Important to the design considerations mentioned for AGC, both digital and analog, I have developed the following useful curves showing what level to set the AGC below full scale (in this chart, "full scale" is where a single complex IQ tone would clip, so the equivalent clipping for a real sine wave would be -3dB on the horizontal axis).
This is a very useful chart for maximizing the dynamic range with an AGC, and equivalently shows where the rms level of a modulated waveform needs to be digitally in order to minimize the number of bits in the datapath without distorting the signal due to clipping. Specifically this curve shows the optimum operating point for a Gaussian distributed waveform (as are well approximated by most modern modulations) between two distortion sources: quantization noise and clipping.
Two examples of using this chart: At ADC input and at baseband digital modem of the IQ waveform, both assuming Gaussian distributed signals.
ADC Input example: Suppose we wanted to maximize the available dynamic range for an 8 bit real converter of a modulated signal at IF. The purple line on the chart is for 8 bits and shows that the combined noise between clipping and quantization is minimized when the input signal is AGC'd to be 12 dB - 3 dB = 9 dB below the same level where a sine wave would clip. At this level we would have 40 dB SNR due to clipping and quantization: the total power due to clipping and quantization would be 40 dB below our signal.
Modem input example: We want to know the minimum number of bits required on I and Q for a waveform where we need 20 dB SNR for demodulation to meet design objectives. We could achieve that with a 4 bit data path IF we set the IQ signal level at the modem input to be 8 dB below the full scale IQ radius.
If the rms level of the signal is set too high, excessive clipping noise results; if it set too low, excessive quantization noise results--- or if we have excess dynamic range in the ADC (which we want to simplify the front-end), if we set it too low we lose dynamic range.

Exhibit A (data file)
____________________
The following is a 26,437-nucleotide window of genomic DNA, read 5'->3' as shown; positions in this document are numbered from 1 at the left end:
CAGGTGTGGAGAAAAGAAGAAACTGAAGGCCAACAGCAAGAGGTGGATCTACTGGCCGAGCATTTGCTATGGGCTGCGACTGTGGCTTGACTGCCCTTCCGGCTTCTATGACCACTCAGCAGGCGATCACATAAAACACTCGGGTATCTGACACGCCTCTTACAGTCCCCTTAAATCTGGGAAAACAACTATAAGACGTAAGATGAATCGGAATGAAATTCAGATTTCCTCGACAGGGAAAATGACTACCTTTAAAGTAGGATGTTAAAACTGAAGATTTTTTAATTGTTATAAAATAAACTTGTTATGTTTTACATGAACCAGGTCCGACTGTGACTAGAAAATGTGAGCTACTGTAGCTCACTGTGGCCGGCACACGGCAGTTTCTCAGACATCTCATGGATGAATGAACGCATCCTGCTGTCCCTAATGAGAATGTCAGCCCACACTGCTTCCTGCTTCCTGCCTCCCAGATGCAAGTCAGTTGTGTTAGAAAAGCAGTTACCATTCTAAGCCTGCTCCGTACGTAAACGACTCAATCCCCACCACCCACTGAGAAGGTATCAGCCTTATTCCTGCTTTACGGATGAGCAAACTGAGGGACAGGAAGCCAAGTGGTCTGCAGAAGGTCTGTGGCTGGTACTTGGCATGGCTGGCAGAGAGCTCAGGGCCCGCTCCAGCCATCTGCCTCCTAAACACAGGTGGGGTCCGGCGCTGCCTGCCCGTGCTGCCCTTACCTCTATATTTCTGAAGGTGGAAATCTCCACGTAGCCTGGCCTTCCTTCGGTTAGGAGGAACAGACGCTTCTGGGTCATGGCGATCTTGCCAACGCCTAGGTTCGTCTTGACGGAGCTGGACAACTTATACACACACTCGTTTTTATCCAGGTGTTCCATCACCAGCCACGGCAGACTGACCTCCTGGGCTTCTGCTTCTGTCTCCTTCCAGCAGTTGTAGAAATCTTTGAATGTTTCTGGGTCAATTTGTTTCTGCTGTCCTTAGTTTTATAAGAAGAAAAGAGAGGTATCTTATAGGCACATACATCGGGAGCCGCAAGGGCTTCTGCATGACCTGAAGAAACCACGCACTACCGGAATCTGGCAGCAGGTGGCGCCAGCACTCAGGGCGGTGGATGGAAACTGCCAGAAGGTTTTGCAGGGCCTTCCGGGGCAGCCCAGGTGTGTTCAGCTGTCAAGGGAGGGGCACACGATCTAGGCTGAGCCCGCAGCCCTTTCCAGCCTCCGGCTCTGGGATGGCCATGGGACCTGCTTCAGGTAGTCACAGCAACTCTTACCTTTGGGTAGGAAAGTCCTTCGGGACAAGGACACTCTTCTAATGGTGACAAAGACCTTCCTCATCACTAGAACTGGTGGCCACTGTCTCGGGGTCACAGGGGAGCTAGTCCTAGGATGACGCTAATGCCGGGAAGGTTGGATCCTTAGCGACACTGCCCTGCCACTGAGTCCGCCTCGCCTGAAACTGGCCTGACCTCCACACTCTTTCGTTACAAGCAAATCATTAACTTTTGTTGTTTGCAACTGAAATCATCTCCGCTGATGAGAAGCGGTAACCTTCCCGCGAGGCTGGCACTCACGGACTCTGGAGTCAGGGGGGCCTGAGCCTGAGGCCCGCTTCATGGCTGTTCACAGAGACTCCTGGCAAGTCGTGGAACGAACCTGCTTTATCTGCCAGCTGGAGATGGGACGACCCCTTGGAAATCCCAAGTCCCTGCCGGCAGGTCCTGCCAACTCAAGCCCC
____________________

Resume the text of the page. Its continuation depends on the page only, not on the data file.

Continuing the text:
This point is further demonstrated with the following graphic. Many will see the few samples exceeding the range of the ADC and decide that the input signal is too high as clipping is occurring. However, as is clear from the chart above, they may lower the input signal level (set AGC level lower) to eliminate any clipping noise- but they will likely then be past the minimum- in which case more quantization noise is added for a net loss. The ideal operating point will have some amount of clipping, and we win overall by allowing that.
To Note importantly that these curves are based on the assumption that the waveform at the ADC input is Gaussian distributed (a very reasonable approximation for OFDM for example, but not particularly so for single carrier QAM). The upper part of the curves are derived from the tail of the Gaussian distribution as the predicted clipping noise while the lower part of the curves are from the variance of quantization noise as $q^2/12$ where $q$ is a quantization step. For waveforms of other distributions the lower part of the curve is not changed but the upper part will be specific to the actual waveform distribution. Ultimately for unknown waveforms I use this curve gives me to get an idea of a starting point and will resort to simulation and test with representative waveforms to find the optimum set point (rather than re-deriving the integral of the tail for non-Gaussian distributions which would be the complete analytical approach).